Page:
Views from the Edge

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Welcome to the CRC blog, where we discuss bleeding edge issues around sustainable community development. The term ‘bleeding edge’ connotes the idea of our failure to somehow or other convince the publics about the urgency of responding to climate change now, and that we need to better communicate the principles and practises of sustainable development to the wider publics. So, yes it takes courage to be 'at the edge', and sometimes one 'bleeds' a lot, but let's start the conversation now.

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A series of nine planetary boundaries have been identified by Rockstrom et al. 2009. It is becoming increasingly clear that development pathways must reconnect with the biosphere’s capacity to sustain them  (Folke et al. 2011).

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The ability to do work for man depends on the energy quality and quantity, and this is measureable by the amount of energy of a lower quality grade required to develop the higher grade. The scale of energy goes from dilute sunlight up to plant matter to coal, from coal to electricity and up to the high quality efforts of computer and human information processing. (Odum, 1973)

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Fundamental to the good society is the ability of elected officials and their civil servants to make decisions and policies grounded on evidence and sound scientific advice. This is also key to ensuring that the power of elites, and vested interests for maintaining the status quo do not dominate the political agenda of the day, and are kept in balance with the democratic principles of social justice, fairness, equity and sustainable development.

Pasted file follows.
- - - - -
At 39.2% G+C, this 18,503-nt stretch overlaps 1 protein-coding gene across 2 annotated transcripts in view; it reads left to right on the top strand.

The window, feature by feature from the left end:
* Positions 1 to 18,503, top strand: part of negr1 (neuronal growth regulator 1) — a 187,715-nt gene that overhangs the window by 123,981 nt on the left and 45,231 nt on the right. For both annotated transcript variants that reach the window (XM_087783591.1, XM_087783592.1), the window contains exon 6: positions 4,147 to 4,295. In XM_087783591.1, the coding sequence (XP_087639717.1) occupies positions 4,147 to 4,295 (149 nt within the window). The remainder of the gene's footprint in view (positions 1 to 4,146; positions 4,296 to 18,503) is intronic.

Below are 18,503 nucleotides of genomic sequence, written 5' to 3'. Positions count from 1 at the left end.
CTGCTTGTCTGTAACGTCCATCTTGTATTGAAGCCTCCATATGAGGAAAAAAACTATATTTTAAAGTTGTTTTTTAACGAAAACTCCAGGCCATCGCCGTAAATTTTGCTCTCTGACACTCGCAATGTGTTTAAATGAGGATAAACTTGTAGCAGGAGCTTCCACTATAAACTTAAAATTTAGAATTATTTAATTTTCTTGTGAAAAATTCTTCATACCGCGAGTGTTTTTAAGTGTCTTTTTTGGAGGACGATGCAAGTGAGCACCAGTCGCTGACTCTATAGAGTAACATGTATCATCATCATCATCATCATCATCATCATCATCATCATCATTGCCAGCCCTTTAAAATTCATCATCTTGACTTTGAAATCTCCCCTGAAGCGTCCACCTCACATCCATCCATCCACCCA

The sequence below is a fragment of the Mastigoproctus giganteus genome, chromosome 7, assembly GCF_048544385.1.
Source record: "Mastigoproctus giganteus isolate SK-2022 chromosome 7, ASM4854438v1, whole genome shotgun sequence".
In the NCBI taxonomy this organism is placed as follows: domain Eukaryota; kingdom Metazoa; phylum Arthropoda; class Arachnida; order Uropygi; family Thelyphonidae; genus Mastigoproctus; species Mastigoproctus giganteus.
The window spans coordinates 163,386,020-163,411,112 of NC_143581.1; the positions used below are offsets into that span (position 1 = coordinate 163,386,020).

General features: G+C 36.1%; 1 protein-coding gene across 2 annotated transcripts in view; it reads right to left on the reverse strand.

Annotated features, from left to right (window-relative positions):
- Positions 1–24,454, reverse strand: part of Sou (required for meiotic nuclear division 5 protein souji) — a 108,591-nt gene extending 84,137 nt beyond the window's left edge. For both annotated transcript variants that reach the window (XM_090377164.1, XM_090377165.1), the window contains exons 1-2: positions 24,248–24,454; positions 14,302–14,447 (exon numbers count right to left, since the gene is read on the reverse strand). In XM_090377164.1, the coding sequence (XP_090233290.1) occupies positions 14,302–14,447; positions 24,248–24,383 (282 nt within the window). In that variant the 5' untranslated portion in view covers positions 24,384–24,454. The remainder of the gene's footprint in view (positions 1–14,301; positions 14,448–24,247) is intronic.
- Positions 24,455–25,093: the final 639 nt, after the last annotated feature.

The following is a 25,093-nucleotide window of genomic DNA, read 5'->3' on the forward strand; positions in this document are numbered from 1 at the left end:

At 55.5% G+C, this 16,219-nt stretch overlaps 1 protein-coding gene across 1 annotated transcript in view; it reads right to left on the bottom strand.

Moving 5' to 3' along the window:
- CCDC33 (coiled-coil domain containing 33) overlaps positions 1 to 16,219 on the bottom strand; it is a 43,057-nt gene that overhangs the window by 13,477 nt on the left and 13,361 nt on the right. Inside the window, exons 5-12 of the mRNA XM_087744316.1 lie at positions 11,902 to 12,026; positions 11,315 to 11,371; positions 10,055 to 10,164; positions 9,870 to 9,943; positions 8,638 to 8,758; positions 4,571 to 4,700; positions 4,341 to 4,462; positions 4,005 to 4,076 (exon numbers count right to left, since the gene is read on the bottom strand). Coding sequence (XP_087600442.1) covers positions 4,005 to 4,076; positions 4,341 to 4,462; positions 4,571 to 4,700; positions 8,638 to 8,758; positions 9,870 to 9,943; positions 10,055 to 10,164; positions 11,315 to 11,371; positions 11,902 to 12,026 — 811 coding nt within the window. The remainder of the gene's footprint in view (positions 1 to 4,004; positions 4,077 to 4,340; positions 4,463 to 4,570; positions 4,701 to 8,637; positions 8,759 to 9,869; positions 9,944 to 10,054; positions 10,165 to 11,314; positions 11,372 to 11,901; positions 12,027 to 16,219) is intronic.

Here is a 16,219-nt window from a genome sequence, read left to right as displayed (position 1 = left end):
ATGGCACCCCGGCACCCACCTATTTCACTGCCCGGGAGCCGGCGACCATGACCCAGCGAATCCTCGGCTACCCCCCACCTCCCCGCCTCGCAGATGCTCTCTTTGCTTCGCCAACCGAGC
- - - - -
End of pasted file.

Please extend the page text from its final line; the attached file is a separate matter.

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June 25th, 2012

As the population of Canada doubles in size, one would expect the gross total household consumption of goods and services to increase accordingly.  To be specific, Canada’s population has increased in the last 50 years from approximately 18 million to 34 million; thus, arithmetically speaking, households collectively should be expected to consume 1.89 (i.e., 34 divided by 18) more now as they did as in the 1960s.  However, this is not the case. 

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What does inequality do to a community? Ironically, there is no relationship whatsoever between key social indicators and gross national product (GNP). Bigger income gaps lead to deteriorations in health (drug abuse, infant mortality, life expectancy, mental illness, obesity), human capital (child well-being, high school drop outs, math and literacy scores, social mobility, teenage births, and social relations (child conflict, homicide, imprisonment, social capital, trust).

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Richard Branson is using his purchase of British bank Northern Rock to offer small loans to the poor and urged Wall Street bankers to use their bonuses to help repair the economic damage they caused. His book, Screw Business as Usual, urges companies to not only focus on profit, but also on doing good for the world. "Microcredit has worked in Africa and India, maybe it could even work in somewhere like the United Kingdom". Microfinance traditionally targets women and, anlaysts say, has default rates of just a few per cent.

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